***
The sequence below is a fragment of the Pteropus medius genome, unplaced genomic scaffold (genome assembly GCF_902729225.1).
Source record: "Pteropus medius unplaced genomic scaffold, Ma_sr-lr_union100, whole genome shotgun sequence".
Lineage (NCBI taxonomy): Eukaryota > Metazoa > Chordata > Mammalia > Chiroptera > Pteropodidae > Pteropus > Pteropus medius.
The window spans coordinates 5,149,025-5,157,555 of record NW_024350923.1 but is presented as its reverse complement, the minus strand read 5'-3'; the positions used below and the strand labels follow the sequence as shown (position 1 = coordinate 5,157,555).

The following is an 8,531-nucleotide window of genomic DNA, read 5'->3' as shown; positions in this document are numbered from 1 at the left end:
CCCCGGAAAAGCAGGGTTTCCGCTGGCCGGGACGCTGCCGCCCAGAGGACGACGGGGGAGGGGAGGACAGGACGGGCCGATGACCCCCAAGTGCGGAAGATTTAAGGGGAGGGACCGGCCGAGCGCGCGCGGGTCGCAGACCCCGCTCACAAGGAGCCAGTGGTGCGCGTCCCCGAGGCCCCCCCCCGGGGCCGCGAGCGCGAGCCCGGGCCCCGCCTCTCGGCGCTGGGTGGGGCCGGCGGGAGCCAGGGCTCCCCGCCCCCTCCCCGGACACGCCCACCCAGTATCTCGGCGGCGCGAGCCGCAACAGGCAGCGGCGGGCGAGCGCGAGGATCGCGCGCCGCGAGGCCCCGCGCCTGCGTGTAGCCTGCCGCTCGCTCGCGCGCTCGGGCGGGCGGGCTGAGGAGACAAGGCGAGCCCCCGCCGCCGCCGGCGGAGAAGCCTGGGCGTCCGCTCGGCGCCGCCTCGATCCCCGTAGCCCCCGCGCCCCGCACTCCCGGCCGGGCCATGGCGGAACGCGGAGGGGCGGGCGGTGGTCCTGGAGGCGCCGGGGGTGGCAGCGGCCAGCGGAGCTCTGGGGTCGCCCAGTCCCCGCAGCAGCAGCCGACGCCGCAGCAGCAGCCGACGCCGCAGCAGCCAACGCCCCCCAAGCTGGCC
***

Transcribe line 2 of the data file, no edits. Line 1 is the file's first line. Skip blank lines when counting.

Source record: "Pteropus medius unplaced genomic scaffold, Ma_sr-lr_union100, whole genome shotgun sequence".